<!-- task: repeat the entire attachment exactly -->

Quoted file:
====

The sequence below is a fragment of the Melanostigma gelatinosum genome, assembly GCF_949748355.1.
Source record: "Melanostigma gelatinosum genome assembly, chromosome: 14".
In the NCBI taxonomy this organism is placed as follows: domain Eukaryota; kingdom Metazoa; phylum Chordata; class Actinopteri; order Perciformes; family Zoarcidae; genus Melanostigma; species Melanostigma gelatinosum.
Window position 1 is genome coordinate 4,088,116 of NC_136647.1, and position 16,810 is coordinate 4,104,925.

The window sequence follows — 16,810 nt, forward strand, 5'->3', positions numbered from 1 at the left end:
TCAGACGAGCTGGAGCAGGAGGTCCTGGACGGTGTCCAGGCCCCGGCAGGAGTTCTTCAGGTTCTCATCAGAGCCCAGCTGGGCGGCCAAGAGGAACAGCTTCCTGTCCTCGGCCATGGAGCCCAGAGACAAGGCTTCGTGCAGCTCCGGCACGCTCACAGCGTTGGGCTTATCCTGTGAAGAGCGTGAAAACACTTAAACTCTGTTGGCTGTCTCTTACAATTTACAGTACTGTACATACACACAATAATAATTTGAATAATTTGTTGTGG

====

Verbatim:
The sequence below is a fragment of the Melanostigma gelatinosum genome, assembly GCF_949748355.1.
Source record: "Melanostigma gelatinosum genome assembly, chromosome: 14".
In the NCBI taxonomy this organism is placed as follows: domain Eukaryota; kingdom Metazoa; phylum Chordata; class Actinopteri; order Perciformes; family Zoarcidae; genus Melanostigma; species Melanostigma gelatinosum.
Window position 1 is genome coordinate 4,088,116 of NC_136647.1, and position 16,810 is coordinate 4,104,925.

The window sequence follows — 16,810 nt, forward strand, 5'->3', positions numbered from 1 at the left end:
TCAGACGAGCTGGAGCAGGAGGTCCTGGACGGTGTCCAGGCCCCGGCAGGAGTTCTTCAGGTTCTCATCAGAGCCCAGCTGGGCGGCCAAGAGGAACAGCTTCCTGTCCTCGGCCATGGAGCCCAGAGACAAGGCTTCGTGCAGCTCCGGCACGCTCACAGCGTTGGGCTTATCCTGTGAAGAGCGTGAAAACACTTAAACTCTGTTGGCTGTCTCTTACAATTTACAGTACTGTACATACACACAATAATAATTTGAATAATTTGTTGTGG